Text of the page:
The first phase of every design project is developing the program.
I’m becoming more and more aware of its importance and am beginning to use it as an attachment to my contracts. It’s an important piece of the project; and if it is not interpreted correctly, it will derail any good efforts.
Programming involves deciphering the needs, wants, and goals of the project.
What do you want to achieve? What are your must-haves? What look or feel do you want to create? What activities must happen in this space? Who uses this space and what needs do these individuals have? What color do you love most, and how would you like it reflected in this space? What are you thinking of spending for this project?
The questions can go on and on.
Sometimes clients are ready with answers to all these questions and more. Sometimes clients need more time to come up with answers. Sometimes some of these items contradict each other - like the list of must-haves and budget. :-)
The programming phase is where all questions are answered.
Then, once everything is hashed out, we basically have our program — aka: our parameters of the project; our directives. With these items figured out, we can begin to wrap ourselves around your project and develop a design that takes into consideration all of your parameters and builds a solution — a solution that has some magic. :-)
When we visit a client for the first time, we listen. We take notes. We take some pictures to help us remember your space.
After all the agreements are signed, budgets and fees are discussed, and we're ready to start your project, we make a list from those notes of your defined goals.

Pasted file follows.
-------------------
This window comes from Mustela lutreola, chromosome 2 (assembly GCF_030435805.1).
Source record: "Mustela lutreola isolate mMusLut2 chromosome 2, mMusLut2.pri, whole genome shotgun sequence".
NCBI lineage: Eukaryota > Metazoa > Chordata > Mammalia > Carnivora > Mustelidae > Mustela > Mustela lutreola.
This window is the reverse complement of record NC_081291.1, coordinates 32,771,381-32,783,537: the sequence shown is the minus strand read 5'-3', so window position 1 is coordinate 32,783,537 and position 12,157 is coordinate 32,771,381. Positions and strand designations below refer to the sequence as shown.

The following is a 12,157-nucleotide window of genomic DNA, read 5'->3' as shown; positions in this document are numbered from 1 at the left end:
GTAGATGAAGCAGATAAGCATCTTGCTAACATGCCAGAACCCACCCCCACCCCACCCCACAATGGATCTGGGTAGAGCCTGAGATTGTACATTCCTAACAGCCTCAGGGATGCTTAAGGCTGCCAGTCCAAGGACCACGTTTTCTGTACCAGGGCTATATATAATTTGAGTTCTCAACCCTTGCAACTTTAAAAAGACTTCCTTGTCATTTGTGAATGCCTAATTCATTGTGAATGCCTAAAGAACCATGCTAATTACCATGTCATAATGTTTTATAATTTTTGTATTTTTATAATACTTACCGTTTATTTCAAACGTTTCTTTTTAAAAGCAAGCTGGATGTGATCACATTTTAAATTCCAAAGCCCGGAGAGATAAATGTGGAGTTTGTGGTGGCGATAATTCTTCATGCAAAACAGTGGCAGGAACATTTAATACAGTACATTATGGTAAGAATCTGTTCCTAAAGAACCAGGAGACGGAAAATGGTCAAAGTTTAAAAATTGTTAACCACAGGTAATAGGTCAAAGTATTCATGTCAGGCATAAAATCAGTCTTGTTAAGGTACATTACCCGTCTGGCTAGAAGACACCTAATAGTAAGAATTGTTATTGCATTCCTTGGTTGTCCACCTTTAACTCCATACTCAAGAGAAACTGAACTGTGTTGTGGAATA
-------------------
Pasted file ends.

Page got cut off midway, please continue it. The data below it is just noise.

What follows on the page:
Personally, as I’m developing a design, it really helps me to sort through all the extraneous words and see in bold letters: “Needs tile floors for maintenance” or “Wants long draperies in a bold color for living room.”
If you’re starting a project yourself...
I recommend developing a bulleted list of must-have items, a list of wants, and a list of things you’d love to have as something extra but could live without.
Next take a look at your lists, realistically considering the attributes of your space, your square footage, your budget, and then weed out extraneous items that are impossible. Things like: a Viking range and Subzero frig for a kitchen that has a remodeling budget of $20,000; or a large custom shower in a small bathroom where you don’t have any space to grow.
Once you have your list, you can proceed into the Schematic Design phase, all the while keeping everything in consideration and close at hand. During the process of design you may filter your list even more, realizing that some items may be more doable than others, or that new possibilities suddenly become available right before your eyes.